This area provides audiology jobs information including what qualifications they require and who employs them in the workforce.
What is Audiology?
Audiology is the study of hearing loss and the science of hearing. It includes acoustics, noise pollution, diseases and defects of the ear. Audiology includes the effect of hearing loss on a childs development of speech and language. Professional audiologists are educated in the study of hearing, hearing loss, and rehabilitation of the hearing impaired
What Do Audiologists Do?
An Audiologist works with people on a daily basis to prevent, detect, measure and rehabilitate hearing loss in children and adults. Audiologists work with patients ranging in age from newborns to geriatric patients. They assess the type and severity of hearing or balance impairment and recommend a course of treatment based upon their evaluation and diagnosis. As part of the rehabilitation and education process, Audiologists counsel patients to prevent hearing loss and protect their hearing in situations where noise is unavoidable.
Audiologists use highly technical computerized equipment to measure hearing and balance. Audiologists provide services to employers to comply with OSHA regulations regarding hearing safety and conservation.
What do qualifications do Audiologists need?
The audiology profession is in the process of transition. At this time, the standard education requirement for audiologists is a Masters degree. By 2007 it is expected to be a doctoral degree, Doctor of Audiology, AuD. Most states require licenses and certification for audiologists.
Audiologists need to communicate test results and treatment plans effectively to patients. It is necessary to provide support to clients and their families, patience and good listening skills are essential. Attention to detail and intense concentration are critical.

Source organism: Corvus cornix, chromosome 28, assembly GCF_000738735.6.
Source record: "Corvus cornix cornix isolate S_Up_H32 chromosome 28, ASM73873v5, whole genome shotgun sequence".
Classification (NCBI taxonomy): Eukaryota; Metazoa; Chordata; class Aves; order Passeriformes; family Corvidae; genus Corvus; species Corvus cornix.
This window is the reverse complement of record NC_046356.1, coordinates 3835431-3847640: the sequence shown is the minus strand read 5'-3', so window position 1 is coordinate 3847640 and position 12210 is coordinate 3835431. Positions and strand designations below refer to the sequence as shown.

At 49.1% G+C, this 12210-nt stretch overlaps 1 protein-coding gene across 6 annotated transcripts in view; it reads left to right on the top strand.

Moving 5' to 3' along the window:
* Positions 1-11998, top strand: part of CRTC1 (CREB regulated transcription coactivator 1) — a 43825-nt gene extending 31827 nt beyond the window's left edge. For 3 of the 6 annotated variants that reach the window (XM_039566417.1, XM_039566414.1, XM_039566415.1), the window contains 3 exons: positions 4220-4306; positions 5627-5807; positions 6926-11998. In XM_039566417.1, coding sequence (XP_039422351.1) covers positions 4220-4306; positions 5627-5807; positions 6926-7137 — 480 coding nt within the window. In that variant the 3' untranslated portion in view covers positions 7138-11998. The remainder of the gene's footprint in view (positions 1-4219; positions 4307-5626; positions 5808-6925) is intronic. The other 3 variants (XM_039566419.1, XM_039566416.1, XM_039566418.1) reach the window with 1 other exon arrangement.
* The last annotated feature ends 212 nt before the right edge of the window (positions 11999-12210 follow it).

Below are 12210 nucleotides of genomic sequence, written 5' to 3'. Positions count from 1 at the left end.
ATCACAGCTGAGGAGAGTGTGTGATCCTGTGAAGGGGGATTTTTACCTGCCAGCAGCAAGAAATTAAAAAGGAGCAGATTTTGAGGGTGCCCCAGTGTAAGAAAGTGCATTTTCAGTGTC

Prospective audiologists need a desire to improve the quality of life for individuals and internal motivation to work in situations that are rewarding and challenging, in addition to obtaining the necessary academic background.
What areas do Audiologists cover in their courses?
Prospective audiologists need courses in English, mathematics, physics, chemistry, biology, psychology, and communication sciences. Graduate course work in Audiology includes anatomy; physiology; physics; genetics; communication development; auditory, balance, neural systems; diagnosis and treatment; pharmacology; and ethics.
What areas of specialization may Audiologists choose?
Primary specialties for Audiologists include areas that focus on people, on systems, on technology, prevention or rehabilitation. Some of these specialties include: pediatrics, geriatrics, special education, educational services, research, early intervention, private practice, hearing aid technology, balance disorders, or industrial health.
Where do Audiologists work?
The need for audiologists is expected to grow significantly through the year 2012. This is related to the aging baby boomers and to new regulations regarding special education and assessment of newborns.
An audiologist may work in these areas:Hospital or Medical Clinic Hearing Aid Industry Academic University Research Institutes Otolaryngologist Based Practice Educational Audiology Public and Private Schools
State Funded Facility for the Hearing Impaired
Public Health Services Armed Forces Rehabilitation Facilities Long-term Care Facilities